Let’s look at an example to make sense of what I’m saying. Take The Big Bang Theory, for example. Obviously, each character is a “person” with a wide range of emotions, but did you ever stop to think what their main role as a character is? Howard is the sexually frustrated, Rajesh is the inability to talk to women, Sheldon is the quirky smart and full of facts, and Leonard is the all-rounder who finds himself caught on that one special girl. Sound familiar? Each one of these characters represent a part of most people (guys). Because of this setup, the audience always has somebody to relate to – and this relation is important. Imagine, instead, that the entire cast was four Sheldons. Pure, obnoxious, in-your-face intelligent, and nobody to call him out on the weird stuff he does. Well, it would be a weird show. The audience would sit there and listen to a list of facts and snide remarks. Definitely not a successful formula.

Now think of any other TV show and I guarantee that you could do the same thing – identify a certain characteristic that is personified by one character.

So, what does this tell us? First, and most important, (good) characters must have something about them that the audience can relate to. If one single character doesn’t have it, then somewhere in the cast there has to be at least one that serves as a reference point. This reference point is what we judge everything by and what enables us to make sense of what’s occurring in the story. Without a reference point, the entire story is just an alien series of events with unintelligible interactions between strangers. The reason why option two (a full cast with each character personifying some personality trait) is more popular is because it’s much easier to pull off. When you get tired of one aspect, you can instantly reconnect with another. No one wants to hear complaints about how they can’t get girls all day, so when we’ve had enough of that, the story switches to something else. When you try to do this with option one (a single main character with a personality so complex that it can only be labelled “realistic”) you need to find that perfect balance between every aspect of the character’s personality. Further, it is very difficult to focus on more than a few main themes, so you tend to be limited towards some sort of overarching moral. If you do go for this method, the good ones to focus on are the ones that never fail to please society (perseverance under pressure, underdog story, selfless heroics, etc.).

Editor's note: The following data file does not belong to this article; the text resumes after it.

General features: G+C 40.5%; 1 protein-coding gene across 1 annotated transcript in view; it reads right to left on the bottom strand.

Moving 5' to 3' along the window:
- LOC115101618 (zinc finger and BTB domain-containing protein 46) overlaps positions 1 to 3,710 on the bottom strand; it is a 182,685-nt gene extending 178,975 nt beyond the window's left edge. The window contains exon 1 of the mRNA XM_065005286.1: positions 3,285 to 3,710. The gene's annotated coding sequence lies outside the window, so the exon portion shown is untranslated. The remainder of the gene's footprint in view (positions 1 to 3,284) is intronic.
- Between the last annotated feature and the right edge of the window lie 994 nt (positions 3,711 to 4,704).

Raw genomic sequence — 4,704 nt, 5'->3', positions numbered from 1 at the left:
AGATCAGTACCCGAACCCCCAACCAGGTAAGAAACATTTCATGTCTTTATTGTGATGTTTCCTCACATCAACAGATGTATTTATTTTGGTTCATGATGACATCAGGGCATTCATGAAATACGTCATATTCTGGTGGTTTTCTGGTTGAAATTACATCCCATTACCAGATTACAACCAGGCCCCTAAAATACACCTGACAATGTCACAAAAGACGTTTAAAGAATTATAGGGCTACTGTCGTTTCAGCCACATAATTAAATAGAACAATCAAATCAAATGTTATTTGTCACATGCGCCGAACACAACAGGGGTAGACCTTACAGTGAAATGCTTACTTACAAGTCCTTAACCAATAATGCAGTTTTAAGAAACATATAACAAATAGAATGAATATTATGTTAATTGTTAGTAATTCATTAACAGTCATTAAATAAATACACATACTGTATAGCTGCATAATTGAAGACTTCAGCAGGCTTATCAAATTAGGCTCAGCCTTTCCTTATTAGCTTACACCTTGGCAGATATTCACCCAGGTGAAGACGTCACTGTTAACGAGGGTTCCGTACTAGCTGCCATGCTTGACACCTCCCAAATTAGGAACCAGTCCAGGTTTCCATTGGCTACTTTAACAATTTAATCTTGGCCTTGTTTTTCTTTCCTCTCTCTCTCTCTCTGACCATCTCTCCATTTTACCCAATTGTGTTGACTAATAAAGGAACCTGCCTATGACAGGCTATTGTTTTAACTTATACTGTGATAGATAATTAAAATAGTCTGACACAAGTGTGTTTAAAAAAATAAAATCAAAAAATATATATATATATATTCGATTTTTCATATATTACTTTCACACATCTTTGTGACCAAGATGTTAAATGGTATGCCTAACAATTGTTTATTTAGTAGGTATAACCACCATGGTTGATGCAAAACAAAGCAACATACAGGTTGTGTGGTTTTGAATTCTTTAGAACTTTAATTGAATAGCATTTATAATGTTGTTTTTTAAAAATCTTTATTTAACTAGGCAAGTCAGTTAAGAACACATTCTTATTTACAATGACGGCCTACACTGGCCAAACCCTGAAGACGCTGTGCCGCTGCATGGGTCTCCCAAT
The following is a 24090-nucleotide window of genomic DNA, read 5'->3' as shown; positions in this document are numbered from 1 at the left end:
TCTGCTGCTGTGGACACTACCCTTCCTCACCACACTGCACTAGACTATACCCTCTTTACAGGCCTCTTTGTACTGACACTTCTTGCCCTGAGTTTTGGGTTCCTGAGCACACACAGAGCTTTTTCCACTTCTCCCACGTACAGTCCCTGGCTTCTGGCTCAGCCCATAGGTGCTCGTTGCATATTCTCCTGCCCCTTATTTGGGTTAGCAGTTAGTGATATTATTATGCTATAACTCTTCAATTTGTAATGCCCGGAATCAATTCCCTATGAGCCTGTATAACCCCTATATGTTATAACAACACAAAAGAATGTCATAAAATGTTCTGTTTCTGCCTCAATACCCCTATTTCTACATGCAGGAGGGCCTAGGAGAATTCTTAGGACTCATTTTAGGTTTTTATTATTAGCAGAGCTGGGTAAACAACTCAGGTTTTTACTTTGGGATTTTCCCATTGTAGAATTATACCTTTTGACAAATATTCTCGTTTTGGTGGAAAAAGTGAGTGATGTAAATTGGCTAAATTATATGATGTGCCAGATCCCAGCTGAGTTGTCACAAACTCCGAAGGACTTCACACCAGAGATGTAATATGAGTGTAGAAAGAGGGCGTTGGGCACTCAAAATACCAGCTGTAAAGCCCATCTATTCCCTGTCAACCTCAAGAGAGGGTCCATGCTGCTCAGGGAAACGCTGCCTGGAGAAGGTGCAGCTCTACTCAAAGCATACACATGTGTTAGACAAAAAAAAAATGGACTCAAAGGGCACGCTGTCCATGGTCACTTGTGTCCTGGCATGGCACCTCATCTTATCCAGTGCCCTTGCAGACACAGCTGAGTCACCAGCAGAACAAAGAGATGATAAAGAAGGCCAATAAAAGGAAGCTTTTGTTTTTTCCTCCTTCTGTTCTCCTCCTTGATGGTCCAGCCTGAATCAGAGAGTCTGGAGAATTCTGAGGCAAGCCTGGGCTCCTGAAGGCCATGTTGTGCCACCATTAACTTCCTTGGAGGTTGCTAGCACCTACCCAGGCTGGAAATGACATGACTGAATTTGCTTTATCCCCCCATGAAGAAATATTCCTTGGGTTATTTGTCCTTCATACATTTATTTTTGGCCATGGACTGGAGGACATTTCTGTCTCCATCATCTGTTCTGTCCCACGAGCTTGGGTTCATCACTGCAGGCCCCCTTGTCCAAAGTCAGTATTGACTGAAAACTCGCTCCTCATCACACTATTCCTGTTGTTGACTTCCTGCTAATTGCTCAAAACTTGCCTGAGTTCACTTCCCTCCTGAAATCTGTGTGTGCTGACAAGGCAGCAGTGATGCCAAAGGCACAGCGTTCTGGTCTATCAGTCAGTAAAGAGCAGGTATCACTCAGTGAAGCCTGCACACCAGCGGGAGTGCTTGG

Growth is another thing entirely. It’s very difficult to capture effectively and I wouldn’t recommend it to amateurs. I may do a post on it in the future.

So, what should you take away from this? Just keep in mind that your characters can’t just be super-perfect-overpowered (like a Mary/Gary Sue), nor can they just be a collection of “cool” one-liners and two-dimensional reactions to their surroundings. They need something about them that the audience can relate to – a reference point – and they need to assume a role (some aspect of the human psyche).